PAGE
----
You are not currently logged in.

Login through your institution for access.


Log in through your institution.

The Genealogy of a Gene

The Genealogy of a Gene: Patents, HIV/AIDS, and Race

Myles W. Jackson
Copyright Date: 2015
Published by: MIT Press
Pages: 352
Stable URL:
  • Cite this Item
  • Book Info
    The Genealogy of a Gene
    Book Description:

    InThe Genealogy of a Gene, Myles Jackson uses the story of the CCR5 gene to investigate the interrelationships among science, technology, and society. Mapping the varied "genealogy" of CCR5 -- intellectual property, natural selection, Big and Small Pharma, human diversity studies, personalized medicine, ancestry studies, and race and genomics -- Jackson links a myriad of diverse topics. The history of CCR5 from the 1990s to the present offers a vivid illustration of how intellectual property law has changed the conduct and content of scientific knowledge, and the social, political, and ethical implications of such a transformation. The CCR5 gene began as a small sequence of DNA, became a patented product of a corporation, and then, when it was found to be an AIDS virus co-receptor with a key role in the immune system, it became part of the biomedical research world -- and a potential moneymaker for the pharmaceutical industry. When it was further discovered that a mutation of the gene found in certain populations conferred near-immunity to the AIDS virus, questions about race and genetics arose. Jackson describes these developments in the context of larger issues, including the rise of "biocapitalism," the patentability of products of nature, the difference between U.S. and European patenting approaches, and the relevance of race and ethnicity to medical research.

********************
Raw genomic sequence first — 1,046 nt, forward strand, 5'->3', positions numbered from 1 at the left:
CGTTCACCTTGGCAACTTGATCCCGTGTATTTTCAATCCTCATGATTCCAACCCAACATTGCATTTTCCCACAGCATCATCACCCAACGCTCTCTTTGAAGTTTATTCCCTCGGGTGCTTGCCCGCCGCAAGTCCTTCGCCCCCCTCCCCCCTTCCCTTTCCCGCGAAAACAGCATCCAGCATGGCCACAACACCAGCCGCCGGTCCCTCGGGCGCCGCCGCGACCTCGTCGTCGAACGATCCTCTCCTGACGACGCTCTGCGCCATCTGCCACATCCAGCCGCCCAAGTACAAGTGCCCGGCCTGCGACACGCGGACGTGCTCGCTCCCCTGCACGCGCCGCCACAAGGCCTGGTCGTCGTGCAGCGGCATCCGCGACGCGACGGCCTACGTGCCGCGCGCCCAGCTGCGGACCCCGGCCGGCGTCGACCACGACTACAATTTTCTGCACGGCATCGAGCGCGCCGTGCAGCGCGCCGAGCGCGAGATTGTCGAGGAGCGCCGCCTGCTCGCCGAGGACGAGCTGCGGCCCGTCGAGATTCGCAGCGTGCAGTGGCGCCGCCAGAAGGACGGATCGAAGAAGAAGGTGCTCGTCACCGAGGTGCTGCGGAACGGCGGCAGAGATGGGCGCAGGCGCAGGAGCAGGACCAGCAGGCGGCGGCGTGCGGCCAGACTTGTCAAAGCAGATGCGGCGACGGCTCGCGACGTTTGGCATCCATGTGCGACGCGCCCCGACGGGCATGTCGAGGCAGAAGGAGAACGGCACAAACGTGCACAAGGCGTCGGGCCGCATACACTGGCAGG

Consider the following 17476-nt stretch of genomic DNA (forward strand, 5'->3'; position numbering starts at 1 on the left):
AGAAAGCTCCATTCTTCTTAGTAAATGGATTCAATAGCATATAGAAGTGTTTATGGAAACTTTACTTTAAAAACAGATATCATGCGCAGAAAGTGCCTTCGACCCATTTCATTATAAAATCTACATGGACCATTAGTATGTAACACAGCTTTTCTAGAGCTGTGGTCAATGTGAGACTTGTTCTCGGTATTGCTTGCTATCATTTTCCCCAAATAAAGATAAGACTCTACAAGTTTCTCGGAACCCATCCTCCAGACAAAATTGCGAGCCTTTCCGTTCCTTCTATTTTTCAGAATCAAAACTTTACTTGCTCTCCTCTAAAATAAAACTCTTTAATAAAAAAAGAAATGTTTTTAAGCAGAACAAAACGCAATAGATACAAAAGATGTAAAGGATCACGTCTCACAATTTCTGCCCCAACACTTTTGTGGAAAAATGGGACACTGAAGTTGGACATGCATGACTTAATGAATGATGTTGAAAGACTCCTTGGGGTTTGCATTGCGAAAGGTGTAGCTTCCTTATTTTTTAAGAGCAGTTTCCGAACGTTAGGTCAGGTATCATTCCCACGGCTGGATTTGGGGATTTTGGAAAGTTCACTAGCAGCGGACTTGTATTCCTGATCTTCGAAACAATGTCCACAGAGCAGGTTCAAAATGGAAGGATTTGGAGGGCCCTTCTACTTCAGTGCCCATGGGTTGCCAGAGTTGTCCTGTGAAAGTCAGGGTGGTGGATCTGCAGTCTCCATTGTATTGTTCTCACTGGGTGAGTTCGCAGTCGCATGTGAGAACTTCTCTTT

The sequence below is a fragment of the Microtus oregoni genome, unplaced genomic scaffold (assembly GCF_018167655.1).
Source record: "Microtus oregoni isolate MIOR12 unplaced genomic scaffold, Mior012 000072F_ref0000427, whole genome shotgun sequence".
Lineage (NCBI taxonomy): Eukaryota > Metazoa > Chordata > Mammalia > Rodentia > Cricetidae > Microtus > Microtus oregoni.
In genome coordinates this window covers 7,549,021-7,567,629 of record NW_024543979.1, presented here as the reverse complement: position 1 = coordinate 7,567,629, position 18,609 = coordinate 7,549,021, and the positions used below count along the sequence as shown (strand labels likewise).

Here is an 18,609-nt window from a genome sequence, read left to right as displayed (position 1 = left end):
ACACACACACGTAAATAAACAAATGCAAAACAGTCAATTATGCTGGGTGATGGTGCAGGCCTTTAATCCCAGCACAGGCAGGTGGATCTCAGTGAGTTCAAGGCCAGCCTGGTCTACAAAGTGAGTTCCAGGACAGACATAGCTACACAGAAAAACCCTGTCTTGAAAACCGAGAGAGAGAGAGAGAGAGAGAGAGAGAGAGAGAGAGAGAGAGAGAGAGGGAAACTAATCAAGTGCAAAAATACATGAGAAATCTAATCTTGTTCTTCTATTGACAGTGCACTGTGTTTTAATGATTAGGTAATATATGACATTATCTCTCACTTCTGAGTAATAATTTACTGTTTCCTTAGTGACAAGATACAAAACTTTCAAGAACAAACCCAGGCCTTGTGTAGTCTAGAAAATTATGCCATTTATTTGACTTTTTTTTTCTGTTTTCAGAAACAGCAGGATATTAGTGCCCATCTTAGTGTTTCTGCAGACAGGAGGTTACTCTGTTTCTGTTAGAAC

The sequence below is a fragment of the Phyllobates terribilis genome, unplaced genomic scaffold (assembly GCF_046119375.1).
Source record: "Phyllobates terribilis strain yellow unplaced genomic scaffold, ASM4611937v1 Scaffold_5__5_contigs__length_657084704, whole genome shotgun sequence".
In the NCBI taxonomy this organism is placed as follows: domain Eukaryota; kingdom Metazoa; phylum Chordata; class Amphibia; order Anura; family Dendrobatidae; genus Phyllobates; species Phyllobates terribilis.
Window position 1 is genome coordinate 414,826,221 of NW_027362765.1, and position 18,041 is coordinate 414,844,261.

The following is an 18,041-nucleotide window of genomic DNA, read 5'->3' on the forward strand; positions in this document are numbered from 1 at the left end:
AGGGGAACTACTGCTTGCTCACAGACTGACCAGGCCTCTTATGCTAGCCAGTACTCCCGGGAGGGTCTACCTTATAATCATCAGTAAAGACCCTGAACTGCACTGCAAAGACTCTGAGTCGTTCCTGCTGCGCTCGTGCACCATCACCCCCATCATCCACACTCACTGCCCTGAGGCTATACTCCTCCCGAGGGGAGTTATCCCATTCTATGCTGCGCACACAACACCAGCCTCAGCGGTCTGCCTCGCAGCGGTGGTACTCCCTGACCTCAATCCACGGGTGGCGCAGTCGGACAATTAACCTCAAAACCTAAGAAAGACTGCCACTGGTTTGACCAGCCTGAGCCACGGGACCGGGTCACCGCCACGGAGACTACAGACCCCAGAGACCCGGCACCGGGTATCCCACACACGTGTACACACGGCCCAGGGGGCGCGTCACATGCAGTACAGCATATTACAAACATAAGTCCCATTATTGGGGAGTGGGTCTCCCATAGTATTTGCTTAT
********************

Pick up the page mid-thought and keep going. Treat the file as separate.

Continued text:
eISBN: 978-0-262-32719-0
    Subjects: Health Sciences
    × Close Overlay

Table of Contents

Export Selected Citations
  1. Front Matter (pp. i-vi)
  2. Table of Contents (pp. vii-viii)
  3. A Note to the Reader (pp. ix-x)
  4. Acknowledgments (pp. xi-xii)
  5. 1 The Story of the CCR5 Gene (pp. 1-24)

    On a steamy July day in Washington, D.C., in 1992, the scientist-entrepreneur J. Craig Venter left the National Institutes of Health (NIH) to accept an offer from Wallace Steinberg, chair of the Healthcare Investment Corporation of New Jersey, the largest venture capitalist healthcare fund at the time, to run a nonprofit research center, The Institute for Genomic Research (TIGR). TIGR was to have a budget of $70 million over a ten-year period (the actual total amount eventually increased to $85 million) to search the human genome for gene sequences without meddling from the government.¹ Steinberg placed a substantial bet on...

  6. 2 The CCR5 Patent(s) (pp. 25-38)

    Although gene patents had been awarded for nearly a decade before its existence, the Human Genome Project (HGP) (1990 to 2003) brought human genes and intellectual property issues to the fore. An international collaboration that was started and led by the United States, the HGP had an ambitious goal—to sequence the entire human genome, which is made up of 3 billion base pairs of DNA.¹ Planning started in 1984 with the work of Charles DeLisi, a physicist and director of the Office Health and Environment at the Department of Energy, and Robert Sinsheimer, a Caltech molecular biologist and chancellor...

  7. 3 Gene Patenting and the Product-of-Nature Doctrine (pp. 39-60)

    The CCR5 patent has become emblematic of the ways that intellectual property law has changed the conduct and content of scientific knowledge and the social, political, and ethical implications of such a metamorphosis. The resolution of these issues signaled the willingness of the U.S. Patent and Trademark Office to assist the biotech sector. This chapter and the next two continue to trace theCCR5gene’s intellectual property lineage. As a historian, I am wary of teleological histories. The astute reader will quickly identify a tension, particularly evident in this and the next chapter, between the teleology of gene patenting as...

  8. 4 The CCR5 Patent and Intellectual Property Law (pp. 61-88)